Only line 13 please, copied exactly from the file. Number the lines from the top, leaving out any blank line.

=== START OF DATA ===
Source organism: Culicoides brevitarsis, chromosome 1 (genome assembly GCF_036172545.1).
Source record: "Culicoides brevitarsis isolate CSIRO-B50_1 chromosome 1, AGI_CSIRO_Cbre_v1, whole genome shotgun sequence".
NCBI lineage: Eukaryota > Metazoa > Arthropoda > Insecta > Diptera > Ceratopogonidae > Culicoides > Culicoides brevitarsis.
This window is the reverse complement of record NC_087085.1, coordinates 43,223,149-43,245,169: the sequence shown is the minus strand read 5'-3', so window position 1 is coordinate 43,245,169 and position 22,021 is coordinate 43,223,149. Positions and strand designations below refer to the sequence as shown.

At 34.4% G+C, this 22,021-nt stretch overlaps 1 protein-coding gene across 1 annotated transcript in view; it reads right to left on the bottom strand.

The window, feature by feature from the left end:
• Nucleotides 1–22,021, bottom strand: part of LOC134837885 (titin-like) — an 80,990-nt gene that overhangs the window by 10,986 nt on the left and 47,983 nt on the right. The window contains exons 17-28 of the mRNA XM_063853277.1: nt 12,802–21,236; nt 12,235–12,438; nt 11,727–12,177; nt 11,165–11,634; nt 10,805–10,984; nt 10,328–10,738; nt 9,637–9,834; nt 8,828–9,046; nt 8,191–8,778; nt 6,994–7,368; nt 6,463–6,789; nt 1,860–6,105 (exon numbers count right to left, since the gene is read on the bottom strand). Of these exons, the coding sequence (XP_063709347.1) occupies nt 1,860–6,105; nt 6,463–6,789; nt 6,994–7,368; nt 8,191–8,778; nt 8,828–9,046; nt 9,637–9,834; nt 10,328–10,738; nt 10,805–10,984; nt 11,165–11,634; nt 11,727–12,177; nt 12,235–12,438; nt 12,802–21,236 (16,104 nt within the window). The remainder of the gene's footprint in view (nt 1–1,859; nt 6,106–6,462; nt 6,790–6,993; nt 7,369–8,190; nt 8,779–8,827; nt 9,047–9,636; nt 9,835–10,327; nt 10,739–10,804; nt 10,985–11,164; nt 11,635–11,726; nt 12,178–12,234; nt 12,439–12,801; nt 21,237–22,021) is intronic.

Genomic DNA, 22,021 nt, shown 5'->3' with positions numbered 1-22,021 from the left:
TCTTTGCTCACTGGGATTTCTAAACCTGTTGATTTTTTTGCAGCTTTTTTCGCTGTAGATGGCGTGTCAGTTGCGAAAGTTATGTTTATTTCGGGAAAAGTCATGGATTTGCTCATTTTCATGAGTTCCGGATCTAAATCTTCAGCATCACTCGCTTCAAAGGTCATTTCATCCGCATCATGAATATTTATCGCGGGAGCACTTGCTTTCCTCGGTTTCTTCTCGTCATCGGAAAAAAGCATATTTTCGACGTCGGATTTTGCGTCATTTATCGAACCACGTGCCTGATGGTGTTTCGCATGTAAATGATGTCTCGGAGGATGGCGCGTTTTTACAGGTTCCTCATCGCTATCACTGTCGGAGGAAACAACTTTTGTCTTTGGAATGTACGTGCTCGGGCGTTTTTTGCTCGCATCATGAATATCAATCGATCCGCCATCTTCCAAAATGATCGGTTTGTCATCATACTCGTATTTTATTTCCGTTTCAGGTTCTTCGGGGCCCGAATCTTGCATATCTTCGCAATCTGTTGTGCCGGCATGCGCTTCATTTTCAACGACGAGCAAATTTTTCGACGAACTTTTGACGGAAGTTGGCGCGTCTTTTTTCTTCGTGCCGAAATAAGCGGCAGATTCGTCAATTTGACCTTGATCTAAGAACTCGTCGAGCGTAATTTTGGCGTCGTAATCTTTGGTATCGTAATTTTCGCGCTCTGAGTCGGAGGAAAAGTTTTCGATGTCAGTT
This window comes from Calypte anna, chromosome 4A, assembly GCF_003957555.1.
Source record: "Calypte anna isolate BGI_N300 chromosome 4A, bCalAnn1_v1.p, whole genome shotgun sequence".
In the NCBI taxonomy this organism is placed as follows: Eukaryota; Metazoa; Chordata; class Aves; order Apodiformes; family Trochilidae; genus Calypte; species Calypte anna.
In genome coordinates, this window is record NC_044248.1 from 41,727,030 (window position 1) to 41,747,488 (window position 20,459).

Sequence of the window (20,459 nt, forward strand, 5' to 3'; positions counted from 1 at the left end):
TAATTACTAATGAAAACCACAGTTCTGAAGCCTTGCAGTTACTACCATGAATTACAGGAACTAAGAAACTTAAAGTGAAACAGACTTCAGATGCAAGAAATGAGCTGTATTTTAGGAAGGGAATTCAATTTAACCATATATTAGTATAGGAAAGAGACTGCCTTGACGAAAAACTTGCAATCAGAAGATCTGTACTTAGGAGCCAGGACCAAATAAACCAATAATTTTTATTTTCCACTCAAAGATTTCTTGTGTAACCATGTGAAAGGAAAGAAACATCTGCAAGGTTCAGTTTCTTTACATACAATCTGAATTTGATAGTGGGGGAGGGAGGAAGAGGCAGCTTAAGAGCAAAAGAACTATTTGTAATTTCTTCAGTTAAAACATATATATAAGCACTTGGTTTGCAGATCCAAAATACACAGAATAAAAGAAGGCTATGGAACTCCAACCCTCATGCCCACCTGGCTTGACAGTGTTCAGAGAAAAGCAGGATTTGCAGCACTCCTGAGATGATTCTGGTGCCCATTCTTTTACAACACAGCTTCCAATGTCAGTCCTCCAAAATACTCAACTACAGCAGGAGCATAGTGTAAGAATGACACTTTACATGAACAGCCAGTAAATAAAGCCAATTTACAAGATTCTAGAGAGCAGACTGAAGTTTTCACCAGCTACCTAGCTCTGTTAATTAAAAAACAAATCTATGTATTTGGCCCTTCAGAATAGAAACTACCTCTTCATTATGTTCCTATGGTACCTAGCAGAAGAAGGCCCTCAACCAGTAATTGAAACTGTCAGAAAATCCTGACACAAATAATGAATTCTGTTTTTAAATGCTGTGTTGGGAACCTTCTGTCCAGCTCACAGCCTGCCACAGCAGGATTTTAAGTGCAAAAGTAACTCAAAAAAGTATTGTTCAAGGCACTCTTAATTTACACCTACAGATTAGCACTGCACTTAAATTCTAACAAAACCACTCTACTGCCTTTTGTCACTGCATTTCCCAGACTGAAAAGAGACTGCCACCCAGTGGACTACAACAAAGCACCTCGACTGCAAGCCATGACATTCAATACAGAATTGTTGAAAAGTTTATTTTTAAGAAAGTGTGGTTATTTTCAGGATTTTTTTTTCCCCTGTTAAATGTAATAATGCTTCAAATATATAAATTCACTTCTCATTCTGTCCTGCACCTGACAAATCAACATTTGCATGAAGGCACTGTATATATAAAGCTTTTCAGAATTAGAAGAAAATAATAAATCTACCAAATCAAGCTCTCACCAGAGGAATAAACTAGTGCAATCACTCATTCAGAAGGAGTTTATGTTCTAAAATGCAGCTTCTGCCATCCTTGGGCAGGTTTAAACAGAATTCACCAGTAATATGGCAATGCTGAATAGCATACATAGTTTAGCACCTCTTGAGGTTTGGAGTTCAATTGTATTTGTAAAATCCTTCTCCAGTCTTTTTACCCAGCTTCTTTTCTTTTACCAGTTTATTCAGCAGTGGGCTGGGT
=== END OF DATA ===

In genome coordinates, this window is record NC_044248.1 from 41,727,030 (window position 1) to 41,747,488 (window position 20,459).